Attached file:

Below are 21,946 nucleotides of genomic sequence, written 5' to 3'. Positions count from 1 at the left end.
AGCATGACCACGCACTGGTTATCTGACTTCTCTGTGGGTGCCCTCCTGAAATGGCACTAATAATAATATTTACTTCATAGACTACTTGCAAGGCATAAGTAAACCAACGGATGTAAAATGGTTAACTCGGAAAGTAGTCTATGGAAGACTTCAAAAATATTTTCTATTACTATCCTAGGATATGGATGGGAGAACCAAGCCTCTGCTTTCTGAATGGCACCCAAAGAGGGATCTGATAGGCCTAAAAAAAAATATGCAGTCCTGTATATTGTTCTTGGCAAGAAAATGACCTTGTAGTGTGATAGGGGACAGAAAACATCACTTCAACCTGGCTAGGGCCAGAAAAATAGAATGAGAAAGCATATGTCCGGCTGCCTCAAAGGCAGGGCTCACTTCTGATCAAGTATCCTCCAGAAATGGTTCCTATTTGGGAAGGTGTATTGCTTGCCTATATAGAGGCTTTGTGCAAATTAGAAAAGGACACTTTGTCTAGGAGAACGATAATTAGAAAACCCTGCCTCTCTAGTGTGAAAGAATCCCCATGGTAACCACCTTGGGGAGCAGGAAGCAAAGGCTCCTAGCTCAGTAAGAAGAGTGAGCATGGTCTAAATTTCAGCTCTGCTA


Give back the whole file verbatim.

Below are 21,946 nucleotides of genomic sequence, written 5' to 3'. Positions count from 1 at the left end.
AGCATGACCACGCACTGGTTATCTGACTTCTCTGTGGGTGCCCTCCTGAAATGGCACTAATAATAATATTTACTTCATAGACTACTTGCAAGGCATAAGTAAACCAACGGATGTAAAATGGTTAACTCGGAAAGTAGTCTATGGAAGACTTCAAAAATATTTTCTATTACTATCCTAGGATATGGATGGGAGAACCAAGCCTCTGCTTTCTGAATGGCACCCAAAGAGGGATCTGATAGGCCTAAAAAAAAATATGCAGTCCTGTATATTGTTCTTGGCAAGAAAATGACCTTGTAGTGTGATAGGGGACAGAAAACATCACTTCAACCTGGCTAGGGCCAGAAAAATAGAATGAGAAAGCATATGTCCGGCTGCCTCAAAGGCAGGGCTCACTTCTGATCAAGTATCCTCCAGAAATGGTTCCTATTTGGGAAGGTGTATTGCTTGCCTATATAGAGGCTTTGTGCAAATTAGAAAAGGACACTTTGTCTAGGAGAACGATAATTAGAAAACCCTGCCTCTCTAGTGTGAAAGAATCCCCATGGTAACCACCTTGGGGAGCAGGAAGCAAAGGCTCCTAGCTCAGTAAGAAGAGTGAGCATGGTCTAAATTTCAGCTCTGCTA